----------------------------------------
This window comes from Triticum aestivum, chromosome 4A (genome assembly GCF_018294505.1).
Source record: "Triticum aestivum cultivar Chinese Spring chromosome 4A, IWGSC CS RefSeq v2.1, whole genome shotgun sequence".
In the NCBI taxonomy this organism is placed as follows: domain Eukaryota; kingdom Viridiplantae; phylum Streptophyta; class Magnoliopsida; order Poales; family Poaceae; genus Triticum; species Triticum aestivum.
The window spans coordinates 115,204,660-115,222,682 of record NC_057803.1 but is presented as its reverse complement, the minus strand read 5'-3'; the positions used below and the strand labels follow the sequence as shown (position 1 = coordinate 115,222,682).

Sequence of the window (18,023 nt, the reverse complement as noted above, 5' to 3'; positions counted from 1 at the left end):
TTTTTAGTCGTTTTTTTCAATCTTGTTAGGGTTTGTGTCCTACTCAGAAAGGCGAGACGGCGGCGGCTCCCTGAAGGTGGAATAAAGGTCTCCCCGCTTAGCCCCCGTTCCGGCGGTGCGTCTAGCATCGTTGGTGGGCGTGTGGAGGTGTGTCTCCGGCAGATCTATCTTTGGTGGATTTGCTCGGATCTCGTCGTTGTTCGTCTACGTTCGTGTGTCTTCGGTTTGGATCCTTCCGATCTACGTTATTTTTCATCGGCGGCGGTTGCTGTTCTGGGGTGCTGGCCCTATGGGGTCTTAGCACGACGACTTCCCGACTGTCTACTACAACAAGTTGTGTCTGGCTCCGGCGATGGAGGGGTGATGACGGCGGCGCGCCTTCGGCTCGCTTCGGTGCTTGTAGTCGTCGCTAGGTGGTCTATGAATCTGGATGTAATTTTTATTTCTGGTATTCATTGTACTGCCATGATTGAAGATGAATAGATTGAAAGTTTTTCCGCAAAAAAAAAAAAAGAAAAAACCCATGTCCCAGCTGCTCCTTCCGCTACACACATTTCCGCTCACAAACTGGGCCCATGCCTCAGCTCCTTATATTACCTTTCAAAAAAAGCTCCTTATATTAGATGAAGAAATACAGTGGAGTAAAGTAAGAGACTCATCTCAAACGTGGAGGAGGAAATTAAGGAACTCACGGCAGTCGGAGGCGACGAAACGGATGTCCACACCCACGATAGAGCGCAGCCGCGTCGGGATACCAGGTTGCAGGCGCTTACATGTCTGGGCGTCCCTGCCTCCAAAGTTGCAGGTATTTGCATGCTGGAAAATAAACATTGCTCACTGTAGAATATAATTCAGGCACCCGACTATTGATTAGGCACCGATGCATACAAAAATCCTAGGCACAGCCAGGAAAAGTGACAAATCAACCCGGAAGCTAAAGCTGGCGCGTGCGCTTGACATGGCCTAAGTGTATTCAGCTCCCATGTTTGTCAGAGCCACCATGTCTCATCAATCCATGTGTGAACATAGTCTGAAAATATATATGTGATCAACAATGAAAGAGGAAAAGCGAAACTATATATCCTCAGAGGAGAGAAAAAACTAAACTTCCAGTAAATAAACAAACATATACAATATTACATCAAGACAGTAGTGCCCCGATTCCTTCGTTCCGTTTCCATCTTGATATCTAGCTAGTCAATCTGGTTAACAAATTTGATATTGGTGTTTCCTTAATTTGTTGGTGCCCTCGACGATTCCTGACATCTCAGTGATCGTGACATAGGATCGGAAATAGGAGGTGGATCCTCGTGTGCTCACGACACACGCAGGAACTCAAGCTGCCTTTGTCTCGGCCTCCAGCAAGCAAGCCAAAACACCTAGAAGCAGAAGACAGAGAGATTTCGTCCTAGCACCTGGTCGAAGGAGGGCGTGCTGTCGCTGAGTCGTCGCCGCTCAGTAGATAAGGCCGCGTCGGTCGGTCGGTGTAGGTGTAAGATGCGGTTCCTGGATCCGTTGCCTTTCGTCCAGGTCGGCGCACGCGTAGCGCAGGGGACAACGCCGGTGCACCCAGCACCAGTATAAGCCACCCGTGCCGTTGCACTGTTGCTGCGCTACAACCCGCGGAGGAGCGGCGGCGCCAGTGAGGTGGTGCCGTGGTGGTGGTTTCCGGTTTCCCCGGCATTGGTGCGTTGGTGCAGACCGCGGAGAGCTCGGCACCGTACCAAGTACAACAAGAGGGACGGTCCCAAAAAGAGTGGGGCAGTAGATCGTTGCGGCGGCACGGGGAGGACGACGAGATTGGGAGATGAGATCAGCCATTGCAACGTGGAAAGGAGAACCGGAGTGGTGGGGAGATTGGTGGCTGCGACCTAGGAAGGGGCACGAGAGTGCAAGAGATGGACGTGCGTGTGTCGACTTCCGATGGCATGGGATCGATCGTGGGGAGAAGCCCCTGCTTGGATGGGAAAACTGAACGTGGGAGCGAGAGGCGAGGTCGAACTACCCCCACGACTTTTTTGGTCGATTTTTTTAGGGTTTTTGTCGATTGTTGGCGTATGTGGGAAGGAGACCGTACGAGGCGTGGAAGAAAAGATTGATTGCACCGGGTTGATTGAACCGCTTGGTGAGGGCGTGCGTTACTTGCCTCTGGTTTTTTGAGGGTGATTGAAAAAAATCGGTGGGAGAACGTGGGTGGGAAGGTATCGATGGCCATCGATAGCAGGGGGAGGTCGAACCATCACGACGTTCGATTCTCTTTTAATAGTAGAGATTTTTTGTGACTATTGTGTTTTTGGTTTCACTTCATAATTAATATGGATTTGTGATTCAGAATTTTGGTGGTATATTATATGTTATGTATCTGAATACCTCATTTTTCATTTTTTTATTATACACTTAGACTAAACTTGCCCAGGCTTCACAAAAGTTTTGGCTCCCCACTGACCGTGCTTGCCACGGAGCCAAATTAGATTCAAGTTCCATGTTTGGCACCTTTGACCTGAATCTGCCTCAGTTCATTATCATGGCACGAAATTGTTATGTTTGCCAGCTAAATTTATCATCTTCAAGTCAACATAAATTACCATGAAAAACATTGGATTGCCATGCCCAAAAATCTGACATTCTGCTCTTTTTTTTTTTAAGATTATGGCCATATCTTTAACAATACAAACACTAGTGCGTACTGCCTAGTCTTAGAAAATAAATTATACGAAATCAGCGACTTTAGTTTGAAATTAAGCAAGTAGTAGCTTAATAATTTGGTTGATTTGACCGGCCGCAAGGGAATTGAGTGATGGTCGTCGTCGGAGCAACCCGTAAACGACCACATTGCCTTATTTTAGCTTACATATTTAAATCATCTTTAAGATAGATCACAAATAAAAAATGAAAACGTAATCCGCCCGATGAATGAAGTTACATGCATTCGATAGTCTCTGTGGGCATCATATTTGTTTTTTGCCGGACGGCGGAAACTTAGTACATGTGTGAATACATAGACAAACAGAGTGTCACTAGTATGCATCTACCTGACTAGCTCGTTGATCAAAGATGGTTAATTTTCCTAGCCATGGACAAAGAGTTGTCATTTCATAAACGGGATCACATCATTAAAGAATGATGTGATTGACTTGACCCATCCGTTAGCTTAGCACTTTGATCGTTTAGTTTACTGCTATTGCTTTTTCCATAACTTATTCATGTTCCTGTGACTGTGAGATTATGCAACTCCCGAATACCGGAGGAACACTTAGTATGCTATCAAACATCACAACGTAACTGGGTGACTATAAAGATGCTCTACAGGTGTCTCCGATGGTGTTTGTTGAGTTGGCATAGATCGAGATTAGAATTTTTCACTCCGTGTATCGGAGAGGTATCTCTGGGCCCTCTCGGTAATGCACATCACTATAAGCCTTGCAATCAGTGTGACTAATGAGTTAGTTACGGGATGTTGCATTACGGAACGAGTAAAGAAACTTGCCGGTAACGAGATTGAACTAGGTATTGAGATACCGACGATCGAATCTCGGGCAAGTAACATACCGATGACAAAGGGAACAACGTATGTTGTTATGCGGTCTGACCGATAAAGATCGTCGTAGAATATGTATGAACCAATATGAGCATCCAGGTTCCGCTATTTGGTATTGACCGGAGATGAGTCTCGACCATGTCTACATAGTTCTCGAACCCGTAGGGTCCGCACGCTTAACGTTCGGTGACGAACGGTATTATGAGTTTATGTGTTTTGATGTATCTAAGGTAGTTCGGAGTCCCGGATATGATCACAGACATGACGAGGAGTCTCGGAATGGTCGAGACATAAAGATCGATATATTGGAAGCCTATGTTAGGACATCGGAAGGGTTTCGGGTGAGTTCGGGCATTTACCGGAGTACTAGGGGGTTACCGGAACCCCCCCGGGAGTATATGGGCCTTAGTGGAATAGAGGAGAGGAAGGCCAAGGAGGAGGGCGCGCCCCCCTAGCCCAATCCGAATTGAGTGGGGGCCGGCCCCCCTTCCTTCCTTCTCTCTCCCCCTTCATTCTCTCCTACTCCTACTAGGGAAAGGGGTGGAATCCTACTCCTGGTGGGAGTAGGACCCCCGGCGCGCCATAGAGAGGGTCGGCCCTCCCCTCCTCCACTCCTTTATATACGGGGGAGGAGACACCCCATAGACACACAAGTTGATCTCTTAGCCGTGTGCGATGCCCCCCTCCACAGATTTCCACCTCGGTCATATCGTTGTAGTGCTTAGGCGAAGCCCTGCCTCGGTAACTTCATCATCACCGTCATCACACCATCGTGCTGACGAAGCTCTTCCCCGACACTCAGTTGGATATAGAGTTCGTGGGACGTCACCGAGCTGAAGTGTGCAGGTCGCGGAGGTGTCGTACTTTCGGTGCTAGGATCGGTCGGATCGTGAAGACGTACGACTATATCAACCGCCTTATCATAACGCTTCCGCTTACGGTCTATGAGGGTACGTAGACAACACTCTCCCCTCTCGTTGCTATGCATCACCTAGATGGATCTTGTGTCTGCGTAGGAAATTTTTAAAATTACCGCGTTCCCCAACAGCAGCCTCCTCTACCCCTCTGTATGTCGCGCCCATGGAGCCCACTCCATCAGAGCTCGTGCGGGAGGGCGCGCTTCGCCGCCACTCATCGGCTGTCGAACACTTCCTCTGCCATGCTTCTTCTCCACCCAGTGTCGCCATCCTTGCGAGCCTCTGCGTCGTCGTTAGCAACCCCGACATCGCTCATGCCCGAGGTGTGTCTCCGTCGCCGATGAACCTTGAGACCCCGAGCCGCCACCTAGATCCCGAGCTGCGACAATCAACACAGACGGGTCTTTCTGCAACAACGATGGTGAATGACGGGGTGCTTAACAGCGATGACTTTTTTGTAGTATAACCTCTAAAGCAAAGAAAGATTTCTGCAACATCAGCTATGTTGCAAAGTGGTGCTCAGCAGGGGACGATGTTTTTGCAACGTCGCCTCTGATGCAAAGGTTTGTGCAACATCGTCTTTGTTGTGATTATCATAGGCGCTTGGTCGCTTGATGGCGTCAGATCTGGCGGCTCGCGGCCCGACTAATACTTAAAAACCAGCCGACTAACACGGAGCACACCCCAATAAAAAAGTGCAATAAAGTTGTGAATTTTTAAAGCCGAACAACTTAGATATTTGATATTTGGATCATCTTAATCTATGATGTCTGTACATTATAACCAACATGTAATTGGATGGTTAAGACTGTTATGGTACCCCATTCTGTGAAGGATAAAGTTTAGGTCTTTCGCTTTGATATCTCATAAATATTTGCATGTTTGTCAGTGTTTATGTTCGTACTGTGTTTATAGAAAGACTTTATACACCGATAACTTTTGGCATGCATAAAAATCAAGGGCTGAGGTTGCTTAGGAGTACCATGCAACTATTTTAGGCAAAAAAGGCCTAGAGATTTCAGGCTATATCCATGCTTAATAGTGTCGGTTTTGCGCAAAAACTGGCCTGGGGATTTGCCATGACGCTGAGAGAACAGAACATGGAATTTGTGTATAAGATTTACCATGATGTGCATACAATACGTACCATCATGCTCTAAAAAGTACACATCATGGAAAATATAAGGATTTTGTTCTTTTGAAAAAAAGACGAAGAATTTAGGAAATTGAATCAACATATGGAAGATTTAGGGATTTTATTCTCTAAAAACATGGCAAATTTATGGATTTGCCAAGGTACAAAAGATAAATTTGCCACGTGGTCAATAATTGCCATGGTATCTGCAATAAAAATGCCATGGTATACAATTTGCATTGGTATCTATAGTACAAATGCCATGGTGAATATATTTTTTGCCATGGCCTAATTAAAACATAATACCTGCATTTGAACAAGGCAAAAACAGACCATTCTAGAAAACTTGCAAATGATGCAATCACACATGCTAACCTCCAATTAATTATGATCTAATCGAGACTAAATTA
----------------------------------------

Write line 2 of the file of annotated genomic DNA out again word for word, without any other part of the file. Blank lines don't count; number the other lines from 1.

Source record: "Triticum aestivum cultivar Chinese Spring chromosome 4A, IWGSC CS RefSeq v2.1, whole genome shotgun sequence".